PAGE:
An article about the pros and cons of RAW is a worthy endeavor but the lack of research, errors and omissions and any in depth analysis makes me wonder how this was published. Just a cursory fact check would expose that the c200 is not the first sub 10k raw camera and that Sony has been doing internal Raw with the F55/5 with the R5 module. Then the cheerleading for a camera that the author has yet to use in the field while owning a rental company smells of conflict of interest and perhaps a large order of c200’s. When he presents raw lite as a viable space saving alternative but gives us numbers that only show 18% saving I have to wonder if the author fact checked his own writing or is just trying to hard to sell us his incoming fleet of c200’s?

 Zarick Berger
Zarick Berger
MemberAugust 23rd, 2017

Canon Raw light is actually about 2/3 the size of the same footage processed into a pores 444 file. So it makes a lot of sense to just backup these files on a disc and use the HD mp4 proxi-files for editing. This way you have the best of both worlds. No transcode, acceptable storage, easy editing, superb colouring using the Raw files and a pretty straightforward workflow.

Christopher Dobey
MemberAugust 26th, 2017

Thank you for this article, as RAW is a very misunderstood topic in the video world. Why RAW is at least better understood in the still photography world I believe comes down to storage costs, but it amazes me how most people agree that RAW is necessary with stills but completely over kill with video. Working on a project that will be presented in 10-bit HDR10, 12-bit RAW is totally necessary considering the only other 12-bit option is ProRes 4444 which ends up being a higher bitrate than 4:1 RAW. As always the ‘you can’t tell the difference’ argument comes up in which the response will be that RAW simply gives more flexibility in post. But of course this being the comment section, everyone here always nails exposure and white balance with 100% accuracy every time they shoot right? ;)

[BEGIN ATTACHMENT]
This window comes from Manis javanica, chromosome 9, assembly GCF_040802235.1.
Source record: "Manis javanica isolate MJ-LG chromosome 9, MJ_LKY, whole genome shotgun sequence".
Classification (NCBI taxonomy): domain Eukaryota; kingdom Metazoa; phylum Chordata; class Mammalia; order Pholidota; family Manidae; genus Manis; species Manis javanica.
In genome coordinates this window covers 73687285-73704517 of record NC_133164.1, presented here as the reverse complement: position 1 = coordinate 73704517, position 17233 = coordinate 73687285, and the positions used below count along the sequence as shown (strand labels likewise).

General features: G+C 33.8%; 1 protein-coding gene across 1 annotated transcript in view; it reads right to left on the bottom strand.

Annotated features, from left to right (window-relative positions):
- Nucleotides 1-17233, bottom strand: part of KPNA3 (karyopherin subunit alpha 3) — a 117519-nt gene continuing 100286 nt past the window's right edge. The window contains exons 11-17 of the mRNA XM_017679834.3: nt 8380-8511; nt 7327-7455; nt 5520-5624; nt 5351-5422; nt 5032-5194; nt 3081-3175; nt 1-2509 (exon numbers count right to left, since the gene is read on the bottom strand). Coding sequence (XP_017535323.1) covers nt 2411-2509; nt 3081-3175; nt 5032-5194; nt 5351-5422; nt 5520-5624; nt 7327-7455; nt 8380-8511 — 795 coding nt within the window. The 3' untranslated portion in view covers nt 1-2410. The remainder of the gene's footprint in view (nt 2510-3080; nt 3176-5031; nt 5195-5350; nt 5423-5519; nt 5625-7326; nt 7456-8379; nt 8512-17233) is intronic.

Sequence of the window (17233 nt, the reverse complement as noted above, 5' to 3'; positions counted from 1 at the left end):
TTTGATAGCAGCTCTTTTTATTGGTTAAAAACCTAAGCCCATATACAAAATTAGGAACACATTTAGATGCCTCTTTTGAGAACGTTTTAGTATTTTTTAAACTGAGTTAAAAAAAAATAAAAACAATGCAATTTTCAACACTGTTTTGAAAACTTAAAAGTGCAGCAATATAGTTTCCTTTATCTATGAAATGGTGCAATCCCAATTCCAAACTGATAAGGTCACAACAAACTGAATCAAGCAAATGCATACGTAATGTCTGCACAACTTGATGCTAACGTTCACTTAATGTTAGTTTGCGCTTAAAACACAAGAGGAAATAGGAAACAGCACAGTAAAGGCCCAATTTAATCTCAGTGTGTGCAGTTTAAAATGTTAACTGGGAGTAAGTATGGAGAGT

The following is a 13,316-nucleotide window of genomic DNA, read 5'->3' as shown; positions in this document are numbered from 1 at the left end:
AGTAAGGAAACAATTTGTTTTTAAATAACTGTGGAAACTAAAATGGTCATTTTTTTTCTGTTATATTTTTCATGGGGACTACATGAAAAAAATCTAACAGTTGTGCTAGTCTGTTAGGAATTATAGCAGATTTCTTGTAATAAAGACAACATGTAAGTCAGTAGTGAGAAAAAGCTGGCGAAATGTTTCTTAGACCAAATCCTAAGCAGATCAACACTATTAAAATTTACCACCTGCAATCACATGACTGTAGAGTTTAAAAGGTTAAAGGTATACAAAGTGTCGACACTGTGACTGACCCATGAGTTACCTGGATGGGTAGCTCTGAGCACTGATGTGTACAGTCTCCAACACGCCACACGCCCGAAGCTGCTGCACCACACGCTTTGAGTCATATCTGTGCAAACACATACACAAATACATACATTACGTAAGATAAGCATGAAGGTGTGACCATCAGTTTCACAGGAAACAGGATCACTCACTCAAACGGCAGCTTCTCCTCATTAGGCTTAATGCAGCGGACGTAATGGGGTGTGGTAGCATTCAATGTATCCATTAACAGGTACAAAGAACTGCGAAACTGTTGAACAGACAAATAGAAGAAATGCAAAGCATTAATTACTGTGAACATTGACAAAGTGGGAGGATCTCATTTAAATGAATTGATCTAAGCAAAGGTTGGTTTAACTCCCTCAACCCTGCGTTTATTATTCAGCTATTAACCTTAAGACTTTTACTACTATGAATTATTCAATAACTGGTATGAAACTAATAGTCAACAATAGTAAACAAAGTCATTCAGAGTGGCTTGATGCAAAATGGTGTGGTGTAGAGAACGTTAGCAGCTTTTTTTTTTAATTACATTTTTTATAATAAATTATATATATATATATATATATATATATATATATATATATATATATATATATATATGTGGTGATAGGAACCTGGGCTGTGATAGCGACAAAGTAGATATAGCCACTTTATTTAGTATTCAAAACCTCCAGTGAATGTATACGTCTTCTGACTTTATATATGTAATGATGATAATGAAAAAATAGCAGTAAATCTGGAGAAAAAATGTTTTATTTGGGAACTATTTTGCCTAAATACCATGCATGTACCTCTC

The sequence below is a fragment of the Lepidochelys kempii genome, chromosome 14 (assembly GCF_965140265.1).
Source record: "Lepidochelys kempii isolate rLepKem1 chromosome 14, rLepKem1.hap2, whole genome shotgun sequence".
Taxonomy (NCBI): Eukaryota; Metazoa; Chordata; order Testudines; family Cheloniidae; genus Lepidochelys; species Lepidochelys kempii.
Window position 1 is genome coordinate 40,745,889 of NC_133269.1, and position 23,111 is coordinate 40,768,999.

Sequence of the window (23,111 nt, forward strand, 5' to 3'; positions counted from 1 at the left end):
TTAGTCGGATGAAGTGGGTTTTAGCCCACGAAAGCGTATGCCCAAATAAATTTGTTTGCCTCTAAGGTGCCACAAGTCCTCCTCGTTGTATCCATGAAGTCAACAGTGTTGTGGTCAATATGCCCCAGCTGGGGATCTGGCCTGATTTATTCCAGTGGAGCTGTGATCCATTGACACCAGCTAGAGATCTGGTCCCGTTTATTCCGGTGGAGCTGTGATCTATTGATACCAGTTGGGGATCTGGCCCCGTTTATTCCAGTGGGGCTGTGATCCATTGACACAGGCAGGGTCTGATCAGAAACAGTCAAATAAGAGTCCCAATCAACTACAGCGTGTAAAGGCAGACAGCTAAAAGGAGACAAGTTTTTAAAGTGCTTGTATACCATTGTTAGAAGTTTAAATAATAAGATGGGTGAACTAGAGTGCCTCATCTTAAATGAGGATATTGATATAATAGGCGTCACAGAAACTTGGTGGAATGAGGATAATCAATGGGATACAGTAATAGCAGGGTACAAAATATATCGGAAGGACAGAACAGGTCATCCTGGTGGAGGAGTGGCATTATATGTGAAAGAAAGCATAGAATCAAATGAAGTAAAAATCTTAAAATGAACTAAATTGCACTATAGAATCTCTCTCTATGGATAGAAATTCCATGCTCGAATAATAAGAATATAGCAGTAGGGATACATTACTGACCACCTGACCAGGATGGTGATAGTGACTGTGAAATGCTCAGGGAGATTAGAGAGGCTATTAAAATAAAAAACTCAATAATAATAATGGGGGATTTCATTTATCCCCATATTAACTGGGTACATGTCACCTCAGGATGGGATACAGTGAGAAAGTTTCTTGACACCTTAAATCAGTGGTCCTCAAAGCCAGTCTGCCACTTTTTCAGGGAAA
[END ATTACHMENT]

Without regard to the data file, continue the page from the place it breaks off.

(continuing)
Frank Nadeau
Frank Nadeau
MemberAugust 29th, 2017

Something is always missing in those explanation about why you should shoot in RAW or not. The BAYER factor … , RAW is the only way to record the reality of the camera, any other codec or recording option is decoding view of BAYER matrix. So if you shot something you are considering important and you want that shot to be the most possible future proof (don’t know if you will do HDR or BT2020, or better color space in the future) RAW it the only way to get all this information. Even better who knows if somebody in the future will find a better way to decode the Bayer matrix to get more information.

You can read about the ProRES 444 on Alister’s Chapman blog and you will discover that 4:4:4 color does’t really exist on any of the video camera you are using if it is not from a real 3 CCDs sensor (http://www.alisterchapman.com/tag/sensor/) . At some point it is better to record RAW than storing your information in 444. 4:4:4 is really good on the other side to store VFX and computer generated color and pixel because there is no BAYER decoding.

On my old FS700 I have no choice to use the RAW output to get the maximum of this system. Yes I’m using sometime the ProRES codec to save space. But since I always transfer my footage using Lossless compression (equivalent to ZIP) and supported by most of the Video editing software, you get most of the time half the original size.

And for file size … if again your footage are very important, ACES workflow is even better but … now you will see very large size …